FOCHI in the DRC: Baraza Justice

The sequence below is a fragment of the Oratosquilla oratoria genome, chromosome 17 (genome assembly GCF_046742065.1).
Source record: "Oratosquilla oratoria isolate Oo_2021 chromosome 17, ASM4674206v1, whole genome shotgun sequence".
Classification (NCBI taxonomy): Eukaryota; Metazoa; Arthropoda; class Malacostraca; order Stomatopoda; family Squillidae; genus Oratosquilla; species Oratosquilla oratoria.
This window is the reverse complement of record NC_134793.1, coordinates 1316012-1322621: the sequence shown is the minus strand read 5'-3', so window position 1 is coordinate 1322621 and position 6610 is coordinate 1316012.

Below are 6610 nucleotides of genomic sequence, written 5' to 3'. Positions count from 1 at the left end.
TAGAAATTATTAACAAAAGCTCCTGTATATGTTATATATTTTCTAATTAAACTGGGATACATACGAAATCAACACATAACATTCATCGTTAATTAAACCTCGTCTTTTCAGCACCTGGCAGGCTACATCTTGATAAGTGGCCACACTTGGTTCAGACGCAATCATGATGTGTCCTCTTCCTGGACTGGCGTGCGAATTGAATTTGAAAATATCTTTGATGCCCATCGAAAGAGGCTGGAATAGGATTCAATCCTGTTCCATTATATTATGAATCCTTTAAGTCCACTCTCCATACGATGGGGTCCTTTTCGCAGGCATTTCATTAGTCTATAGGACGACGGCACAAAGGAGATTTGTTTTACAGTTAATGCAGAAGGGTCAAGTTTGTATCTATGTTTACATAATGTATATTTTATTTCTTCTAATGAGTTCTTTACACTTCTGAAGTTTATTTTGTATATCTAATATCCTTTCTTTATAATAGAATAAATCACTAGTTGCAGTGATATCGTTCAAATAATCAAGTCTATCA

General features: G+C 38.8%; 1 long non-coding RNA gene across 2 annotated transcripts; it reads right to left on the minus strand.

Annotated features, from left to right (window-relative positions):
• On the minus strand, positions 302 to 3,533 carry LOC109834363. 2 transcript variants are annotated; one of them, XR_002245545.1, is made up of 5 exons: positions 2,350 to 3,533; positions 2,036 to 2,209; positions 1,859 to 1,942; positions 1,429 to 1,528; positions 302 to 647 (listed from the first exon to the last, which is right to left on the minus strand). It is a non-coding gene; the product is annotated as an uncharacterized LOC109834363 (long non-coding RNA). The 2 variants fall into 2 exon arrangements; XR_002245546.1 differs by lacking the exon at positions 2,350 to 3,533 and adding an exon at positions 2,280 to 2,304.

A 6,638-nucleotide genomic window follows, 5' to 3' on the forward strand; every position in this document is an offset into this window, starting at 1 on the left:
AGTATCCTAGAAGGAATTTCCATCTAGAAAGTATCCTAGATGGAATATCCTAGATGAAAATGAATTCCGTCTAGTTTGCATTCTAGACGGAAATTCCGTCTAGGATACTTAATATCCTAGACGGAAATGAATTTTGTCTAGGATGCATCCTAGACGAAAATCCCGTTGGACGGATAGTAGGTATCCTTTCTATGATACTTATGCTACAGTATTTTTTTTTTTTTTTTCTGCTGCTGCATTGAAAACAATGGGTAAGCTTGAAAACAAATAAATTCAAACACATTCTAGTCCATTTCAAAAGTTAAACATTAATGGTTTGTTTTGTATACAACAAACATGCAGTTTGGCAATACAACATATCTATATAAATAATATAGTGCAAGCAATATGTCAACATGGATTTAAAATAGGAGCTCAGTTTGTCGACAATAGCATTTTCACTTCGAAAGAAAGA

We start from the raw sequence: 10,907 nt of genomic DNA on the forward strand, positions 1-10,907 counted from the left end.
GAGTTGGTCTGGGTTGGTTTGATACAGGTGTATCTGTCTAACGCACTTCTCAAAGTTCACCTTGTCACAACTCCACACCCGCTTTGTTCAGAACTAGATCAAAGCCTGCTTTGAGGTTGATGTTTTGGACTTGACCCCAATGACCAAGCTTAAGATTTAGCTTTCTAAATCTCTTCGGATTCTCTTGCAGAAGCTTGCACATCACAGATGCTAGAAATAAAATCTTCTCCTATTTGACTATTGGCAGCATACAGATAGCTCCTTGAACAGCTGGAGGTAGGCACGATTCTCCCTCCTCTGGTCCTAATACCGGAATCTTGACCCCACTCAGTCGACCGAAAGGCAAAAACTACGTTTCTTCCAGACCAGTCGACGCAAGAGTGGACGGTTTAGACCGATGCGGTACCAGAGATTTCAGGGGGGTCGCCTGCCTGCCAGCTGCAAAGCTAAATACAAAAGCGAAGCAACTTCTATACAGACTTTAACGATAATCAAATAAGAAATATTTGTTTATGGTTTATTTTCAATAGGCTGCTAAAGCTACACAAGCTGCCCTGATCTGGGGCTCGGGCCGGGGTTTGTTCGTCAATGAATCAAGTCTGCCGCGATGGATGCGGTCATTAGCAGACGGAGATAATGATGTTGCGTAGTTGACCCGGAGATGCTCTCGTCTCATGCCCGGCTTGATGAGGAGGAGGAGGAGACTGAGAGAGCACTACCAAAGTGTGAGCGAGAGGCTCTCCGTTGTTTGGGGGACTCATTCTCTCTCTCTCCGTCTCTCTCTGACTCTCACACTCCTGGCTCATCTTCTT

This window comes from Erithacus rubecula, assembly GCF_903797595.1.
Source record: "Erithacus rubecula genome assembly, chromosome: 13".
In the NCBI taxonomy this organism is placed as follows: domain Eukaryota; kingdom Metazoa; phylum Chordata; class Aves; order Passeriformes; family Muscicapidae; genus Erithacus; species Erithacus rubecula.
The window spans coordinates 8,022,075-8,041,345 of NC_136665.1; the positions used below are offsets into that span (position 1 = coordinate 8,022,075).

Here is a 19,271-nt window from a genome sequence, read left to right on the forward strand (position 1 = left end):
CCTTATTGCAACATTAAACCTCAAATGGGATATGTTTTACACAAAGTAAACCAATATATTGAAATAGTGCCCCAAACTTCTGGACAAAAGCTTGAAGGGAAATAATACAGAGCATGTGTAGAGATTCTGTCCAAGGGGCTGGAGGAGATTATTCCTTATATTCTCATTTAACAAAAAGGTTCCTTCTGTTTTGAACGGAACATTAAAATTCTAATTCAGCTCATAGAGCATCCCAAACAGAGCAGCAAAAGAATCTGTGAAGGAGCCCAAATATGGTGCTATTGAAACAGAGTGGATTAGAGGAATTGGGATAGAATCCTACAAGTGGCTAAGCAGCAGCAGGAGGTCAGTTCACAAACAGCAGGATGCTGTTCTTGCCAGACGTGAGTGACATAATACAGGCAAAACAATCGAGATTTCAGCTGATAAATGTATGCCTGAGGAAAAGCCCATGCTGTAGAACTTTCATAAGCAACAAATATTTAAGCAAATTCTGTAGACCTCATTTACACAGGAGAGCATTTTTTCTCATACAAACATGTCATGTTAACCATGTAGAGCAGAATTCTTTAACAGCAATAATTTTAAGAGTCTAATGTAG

Justice in DRC can seem a remote and abstract concept. The International Criminal Court (ICC) is an international tribunal prosecuting individuals for genocide and war crimes. They currently have indictments against various Congolese rebel and military figures accused of war crimes in the country. However, the ICC has received criticism for only targeting African countries, and for appearing to be a far removed international body that infringes sovereignty of African countries. Another justice organization with a notable presence in the DRC, is the International Centre for Transitional Justice (ICTJ). The ICTJ assists countries in delivering accountability for past mass atrocities and human rights abuses. It helps civil society and other organizations to promote justice, peace and reconciliation in response to human rights crimes through criminal prosecutions, truth-seeking, institutional reform, gender justice, reparations, and memorials. Transitional justice goes beyond punitive prosecutions, and delivers accountability, truth and justice to victims, and promotes healing on a wider level for societies devastated by mass violence. In the DRC, ICTJ has worked towards providing a reform for the domestic legal systems to enhance criminal prosecution. Moreover, the ICTJ provided training for civil society groups that document human rights abuses and deliver gender justice. Finally, the organisation supports local, national and international judicial reparation efforts._ These institutes serve to deliver justice and judicial reform on a wider national level, or deliver accountability and justice to elite perpetrators of war crimes. But how do everyday citizens access justice in the DRC? Different levels of justice are required in Congolese society, and often, local violence within communities goes unnoticed, justice to individuals in communities is not easily accessible. A dispute going unresolved can trigger violence and instability within a community. Disputes over land ownership, or crimes such as rape need to be resolved, or provided justice for. There needs to be a more effective way of mediating conflicts within communities, and making perpetrators of crime or violence accountable in a non-punitive way that does not perpetuate the cycle of violence. So what are the local initiatives that are trying to address these needs within communities in the DRC and Great Lakes? In the DRC, mobile gender courts in South Kivu have already achieved success in ending impunity and injustice on widespread sexual violence in the region. In Rwanda, the Gacaca Courts have been widely regarded as a success story of traditionally grown restorative justice. These processes delivered a justice service the government simply could not provide on its own, and delivered it cheaper, more effectively. It delivered justice in a non-punitive way, focusing on truth telling, confession, remorse, and reconciliation. There was an emphasis on emotional, psychological healing, and rebuilding the social fabric of society after a mass traumatic event. Gacaca is an exemplary model of traditional, local level processes can have national impact – these are powerful traditional processes which can and should be acknowledged, and tapped into by peacebuilding communities. Following on from the Rwandan example, is Foundation Chirezi (FOCHI). FOCHI is a Congolese organization based in South Kivu, eastern DRC, it is a grassroots initiative working towards a diverse range of community activities, such as improving the lives of child orphans of war and ex-child soldiers, assisting in the healing process of women victims of sexual violence, and carrying out projects providing conflict resolution to the local communities. Among its community led conflict resolution projects, FOCHI’s model of peace courts has seemed to be particularly effective and well received by its community. FOCHI’s Baraza peace courts model exemplifies how locally designed and implemented initiatives can provide a vital peacebuilding service where national structures are fragile and unable to widely provide the same. The Baraza peace courts largely address cases before violence has occurred, they act as mediation tools to stop disputes turning deadly. The Swahili word ‘Baraza’ translates as ‘gathering’ with connotations to the open and inclusive approach of the Barazas. They are made up of a mix of local community members, including civilians, EXCs, youth groups, and women’s group. The main committee heads are democratically elected; they meet weekly, and FOCHI provides regular ongoing training in mediation and conflict resolution skills. FOCHI also has a female only peace court where sensitive disputes can be resolved. Some of the typical conflicts the Barazas address are conflicts arising from accusations of sorcery, robbery, rape, injury of person or property, domestic violence, public insult, intimidation and aggression, adultery, debt, breach of trust and spreading of rumours. However, Baraza has seen a growth in the number of land rights conflicts it deals with, as refugees return to find their land taken by others, and want to reclaim it. Without an effective justice system, or other effective means of resolving disputes, these sources of conflict in particular can turn violent quickly. Hence, there is a renewed effort for FOCHI to strengthen its land rights conflict resolution skills. The peace courts primary focus is to ensure accessible, fair and non-punitive justice to those living in communities where the legal and justice systems work ineffectively, are costly and inaccessible. Conflicts which could otherwise result in harsh punitive punishment, are instead used as a chance to peacefully bring together hostile parties.